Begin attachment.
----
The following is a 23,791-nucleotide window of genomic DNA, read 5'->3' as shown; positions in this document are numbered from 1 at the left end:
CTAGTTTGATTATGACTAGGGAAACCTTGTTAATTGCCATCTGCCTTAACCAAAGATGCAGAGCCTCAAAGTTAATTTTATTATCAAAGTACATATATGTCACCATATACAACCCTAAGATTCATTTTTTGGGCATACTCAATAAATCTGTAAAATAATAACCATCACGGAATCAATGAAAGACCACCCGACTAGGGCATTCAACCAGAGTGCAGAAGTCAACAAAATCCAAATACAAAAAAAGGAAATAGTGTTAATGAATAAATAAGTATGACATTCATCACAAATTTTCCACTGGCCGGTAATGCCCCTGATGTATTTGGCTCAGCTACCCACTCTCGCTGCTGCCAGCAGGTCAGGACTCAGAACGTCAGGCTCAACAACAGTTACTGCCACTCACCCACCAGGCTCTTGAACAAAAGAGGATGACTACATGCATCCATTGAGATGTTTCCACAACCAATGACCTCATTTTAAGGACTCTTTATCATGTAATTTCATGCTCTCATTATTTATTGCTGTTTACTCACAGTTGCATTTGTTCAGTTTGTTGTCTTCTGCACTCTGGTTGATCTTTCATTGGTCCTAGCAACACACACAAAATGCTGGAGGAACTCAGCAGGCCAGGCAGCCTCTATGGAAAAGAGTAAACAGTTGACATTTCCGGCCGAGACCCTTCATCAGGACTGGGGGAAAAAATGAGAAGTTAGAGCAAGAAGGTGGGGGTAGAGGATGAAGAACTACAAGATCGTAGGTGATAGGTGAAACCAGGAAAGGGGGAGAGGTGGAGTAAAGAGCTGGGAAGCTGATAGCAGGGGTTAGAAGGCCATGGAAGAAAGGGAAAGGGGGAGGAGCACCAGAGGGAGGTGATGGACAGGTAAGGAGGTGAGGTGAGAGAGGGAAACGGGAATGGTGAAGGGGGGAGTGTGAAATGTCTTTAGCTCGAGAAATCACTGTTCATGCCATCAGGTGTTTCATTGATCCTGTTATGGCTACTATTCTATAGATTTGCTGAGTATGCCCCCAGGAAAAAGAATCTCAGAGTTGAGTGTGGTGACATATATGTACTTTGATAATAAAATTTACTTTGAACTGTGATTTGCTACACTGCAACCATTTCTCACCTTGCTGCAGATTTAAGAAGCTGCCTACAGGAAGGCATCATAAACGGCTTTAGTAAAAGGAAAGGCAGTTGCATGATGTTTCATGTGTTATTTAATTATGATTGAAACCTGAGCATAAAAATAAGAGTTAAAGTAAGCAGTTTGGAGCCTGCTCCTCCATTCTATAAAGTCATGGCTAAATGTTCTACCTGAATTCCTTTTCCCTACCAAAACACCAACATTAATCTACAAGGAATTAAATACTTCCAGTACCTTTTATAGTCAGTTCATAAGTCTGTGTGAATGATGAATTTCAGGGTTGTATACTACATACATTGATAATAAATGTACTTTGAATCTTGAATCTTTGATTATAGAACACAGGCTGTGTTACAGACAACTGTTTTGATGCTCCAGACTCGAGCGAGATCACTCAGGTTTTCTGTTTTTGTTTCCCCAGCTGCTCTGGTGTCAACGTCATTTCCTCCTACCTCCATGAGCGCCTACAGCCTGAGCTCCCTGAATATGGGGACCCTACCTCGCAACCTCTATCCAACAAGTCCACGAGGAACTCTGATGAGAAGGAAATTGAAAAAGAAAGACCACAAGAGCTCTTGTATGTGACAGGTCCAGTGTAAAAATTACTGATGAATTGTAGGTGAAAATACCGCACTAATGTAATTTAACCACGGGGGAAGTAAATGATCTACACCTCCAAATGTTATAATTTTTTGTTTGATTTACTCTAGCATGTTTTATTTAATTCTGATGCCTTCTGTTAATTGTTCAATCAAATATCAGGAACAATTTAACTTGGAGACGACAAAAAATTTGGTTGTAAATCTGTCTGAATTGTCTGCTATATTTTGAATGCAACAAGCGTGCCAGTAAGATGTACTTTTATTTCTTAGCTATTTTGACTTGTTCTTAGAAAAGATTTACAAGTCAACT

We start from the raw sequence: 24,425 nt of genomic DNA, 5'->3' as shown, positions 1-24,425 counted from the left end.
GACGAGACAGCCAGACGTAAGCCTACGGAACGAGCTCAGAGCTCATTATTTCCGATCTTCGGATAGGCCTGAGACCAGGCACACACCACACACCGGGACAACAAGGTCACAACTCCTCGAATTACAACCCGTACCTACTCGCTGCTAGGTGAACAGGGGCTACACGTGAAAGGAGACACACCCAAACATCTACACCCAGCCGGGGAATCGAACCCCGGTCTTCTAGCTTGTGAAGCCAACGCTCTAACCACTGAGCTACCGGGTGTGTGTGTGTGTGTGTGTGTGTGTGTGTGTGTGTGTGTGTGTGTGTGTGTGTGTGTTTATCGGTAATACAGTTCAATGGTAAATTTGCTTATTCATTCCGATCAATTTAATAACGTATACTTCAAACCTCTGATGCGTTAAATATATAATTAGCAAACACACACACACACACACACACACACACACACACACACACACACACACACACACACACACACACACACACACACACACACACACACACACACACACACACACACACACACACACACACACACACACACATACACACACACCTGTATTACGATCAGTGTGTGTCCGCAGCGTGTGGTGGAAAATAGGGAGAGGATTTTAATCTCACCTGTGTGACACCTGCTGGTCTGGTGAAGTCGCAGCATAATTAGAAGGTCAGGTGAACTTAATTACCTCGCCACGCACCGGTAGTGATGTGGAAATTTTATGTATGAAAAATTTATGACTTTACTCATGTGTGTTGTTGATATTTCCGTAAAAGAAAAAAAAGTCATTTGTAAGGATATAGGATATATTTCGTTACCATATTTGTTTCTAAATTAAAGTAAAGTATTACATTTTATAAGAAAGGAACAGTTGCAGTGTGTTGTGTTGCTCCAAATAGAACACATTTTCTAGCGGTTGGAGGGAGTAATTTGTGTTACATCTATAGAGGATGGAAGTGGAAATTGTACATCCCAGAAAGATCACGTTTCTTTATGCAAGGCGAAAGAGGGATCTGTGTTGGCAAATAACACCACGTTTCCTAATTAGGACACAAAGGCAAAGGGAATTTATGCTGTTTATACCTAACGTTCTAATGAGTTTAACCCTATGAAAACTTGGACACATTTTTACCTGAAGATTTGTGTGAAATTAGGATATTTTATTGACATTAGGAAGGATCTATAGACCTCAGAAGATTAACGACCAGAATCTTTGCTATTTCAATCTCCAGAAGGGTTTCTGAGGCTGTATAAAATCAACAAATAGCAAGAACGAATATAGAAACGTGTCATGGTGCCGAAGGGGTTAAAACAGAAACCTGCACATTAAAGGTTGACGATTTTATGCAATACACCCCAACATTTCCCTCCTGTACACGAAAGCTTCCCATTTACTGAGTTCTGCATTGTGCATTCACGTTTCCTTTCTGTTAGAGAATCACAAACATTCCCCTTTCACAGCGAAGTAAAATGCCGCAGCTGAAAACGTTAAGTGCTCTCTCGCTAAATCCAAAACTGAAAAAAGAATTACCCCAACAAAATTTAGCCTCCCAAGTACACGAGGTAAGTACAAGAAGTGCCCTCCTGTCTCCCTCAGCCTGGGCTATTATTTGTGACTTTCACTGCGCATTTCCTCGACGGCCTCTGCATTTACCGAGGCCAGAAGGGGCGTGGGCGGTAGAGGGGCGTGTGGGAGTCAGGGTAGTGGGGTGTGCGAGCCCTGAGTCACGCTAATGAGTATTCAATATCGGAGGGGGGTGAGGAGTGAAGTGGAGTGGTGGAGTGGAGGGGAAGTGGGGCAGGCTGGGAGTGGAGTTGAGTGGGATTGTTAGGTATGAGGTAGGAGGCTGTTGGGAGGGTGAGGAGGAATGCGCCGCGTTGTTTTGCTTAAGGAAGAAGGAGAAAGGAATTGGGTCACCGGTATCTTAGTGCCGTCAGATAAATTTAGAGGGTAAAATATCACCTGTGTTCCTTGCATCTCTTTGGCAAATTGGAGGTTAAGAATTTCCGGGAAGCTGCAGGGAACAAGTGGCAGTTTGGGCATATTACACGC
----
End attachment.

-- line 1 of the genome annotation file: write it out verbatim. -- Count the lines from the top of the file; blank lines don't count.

The following is a 23,791-nucleotide window of genomic DNA, read 5'->3' as shown; positions in this document are numbered from 1 at the left end: